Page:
You can see that if universities claimed to own everything outright–without a disclosure–then Bayh-Dole, as it was originally passed, required those universities to out and find what they had claimed. If a university chose not to claim anything until it had been satisfactorily disclosed and the university made the decision that it was in the public interest (say) for the university to receive ownership of the invention, then the federal disclosure obligation was no big deal–disclose to the federal government only what one chose to own *after* one had received disclosure and *then* made a decision to acquire. But university administrators with a desire for complete control, along with the mercenary attorneys willing to help them, didn’t want to do things in the order of inventor disclosure-evaluation-ownership-federal disclosure. Instead, they wanted ownership-inventor disclosure-federal disclosure-evaluation. More stupid, but rather than being learned up to less stupid, they got the law changed to endorse more stupid. So it goes.

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9 things Bayh-Dole does not require universities to do, part 2

We are working through a list of nine things Bayh-Dole does not require universities to do. It’s worth the review because there are all sorts of claims out there–almost never contested–about what Bayh-Dole requires. Most of it is nonsense. And that nonsense means that the university invention management community is mostly incapable of dealing responsibly with Bayh-Dole. But we should not be too hard on the university administrators–federal agency officials are no better at dealing with Bayh-Dole. Not only do they misrepresent the law–even NIST’s chief counsel gets the law screwed up–but also agencies ignore the law in their contracting and decline to enforce the patent rights clause. That’s enough to question why Bayh-Dole should continue to exist.

7. Bayh-Dole does not require a university to have a patent policy.

The NIH’s IPA program required universities to have patent policies. A review of the patent policy was one of the preconditions for approval to participate in the IPA program. Bayh-Dole, however, does not require a university have any patent policy. Instead, Bayh-Dole simply states that if a university acquires ownership of an invention made under federal contract, it can choose to keep that invention. No policy needed. The rest of the conditions placed on the patent property rights in that invention are a matter of the standard patent rights clause–a matter of federal contract. The university agrees to those conditions. Again, there’s no need for the university to have a policy that it will agree to those conditions. The university agrees when it accepts the federal funding.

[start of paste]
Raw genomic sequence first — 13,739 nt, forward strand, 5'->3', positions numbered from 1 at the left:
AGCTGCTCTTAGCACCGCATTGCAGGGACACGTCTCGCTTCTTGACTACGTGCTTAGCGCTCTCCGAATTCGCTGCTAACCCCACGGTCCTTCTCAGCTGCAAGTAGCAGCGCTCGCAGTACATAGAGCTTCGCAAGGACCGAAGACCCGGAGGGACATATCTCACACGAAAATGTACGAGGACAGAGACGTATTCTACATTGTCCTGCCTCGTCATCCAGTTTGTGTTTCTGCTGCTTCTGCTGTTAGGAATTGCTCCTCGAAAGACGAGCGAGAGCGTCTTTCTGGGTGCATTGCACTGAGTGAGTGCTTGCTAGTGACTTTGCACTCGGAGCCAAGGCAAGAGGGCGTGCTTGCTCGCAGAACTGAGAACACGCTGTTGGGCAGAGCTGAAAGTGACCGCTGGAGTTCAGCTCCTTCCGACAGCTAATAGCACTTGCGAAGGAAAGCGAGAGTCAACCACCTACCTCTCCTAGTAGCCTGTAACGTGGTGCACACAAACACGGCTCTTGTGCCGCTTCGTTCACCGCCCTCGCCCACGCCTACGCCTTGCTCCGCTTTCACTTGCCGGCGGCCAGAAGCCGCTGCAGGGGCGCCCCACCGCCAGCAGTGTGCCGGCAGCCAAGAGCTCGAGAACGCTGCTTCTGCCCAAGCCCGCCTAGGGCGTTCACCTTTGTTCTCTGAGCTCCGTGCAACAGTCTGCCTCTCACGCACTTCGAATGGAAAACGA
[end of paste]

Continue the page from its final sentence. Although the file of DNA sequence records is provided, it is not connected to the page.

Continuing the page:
But what about inventors? Nothing in Bayh-Dole reaches to inventors as inventors. That’s the fundamental point of the Supreme Court’s decision in Stanford v Roche:

The Act’s disposition of rights—like much of the rest of the Bayh-Dole Act—serves to clarify the order of priority of rights between the Federal Government and a federal contractor in a federally funded invention that already belongs to the contractor. Nothing more.

Bayh-Dole is about priority of rights between contractors and federal agencies–not about priority of rights between contractors and inventors. That’s a huge difference–one usually lost on university administrators and even on federal agency officials, such as the ones at NIST. Continue reading

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9 things Bayh-Dole does not require universities to do, part 1

Let’s review some of the things Bayh-Dole does not require universities to do. These, despite what you may have heard. First the list, then the discussion, then an extended technical note for the folks that want detail and think perhaps there ought to be something rational about Bayh-Dole.

Bayh-Dole does not require

  • a university to do a single thing
  • a university to own any inventions made with federal support
  • a university to disclose any invention the university does not own
  • inventors to disclose their inventions
  • commercialization
  • a university to designate personnel responsible for patent matters
  • a university to have a patent policy
  • a university to have a technology transfer office
  • a university to license subject inventions for money

Let’s work through the list. Advocates of Bayh-Dole should love this stuff!

1. Bayh-Dole does not require a university to do a single thing.

Nothing, nothing, nothing at all. Only one provision of Bayh-Dole even applies to universities, and it is a conditional. Here it is (35 USC 202(a)):

Each nonprofit organization or small business firm may, within a reasonable time after disclosure as required by paragraph (c)(1) of this section, elect to retain title to any subject invention

That’s it. That’s the total of what Bayh-Dole has to say about universities, at least those that are nonprofits. A subject invention is an invention that the university has acquired and which was made in the performance of work under a federal funding agreement (and is or may be patentable, and was conceived or first actually reduced to practice under the funding agreement). If a university has gone to the trouble on its own to acquire such an invention, then it can choose to keep owning that invention, subject to the requirement that the university has disclosed the invention to the federal government. But a university doesn’t have to lift a finger to go out to acquire any invention made with federal support. It can ignore such inventions altogether–and so can its research personnel–if it so chooses, and then Bayh-Dole requires nothing of the university.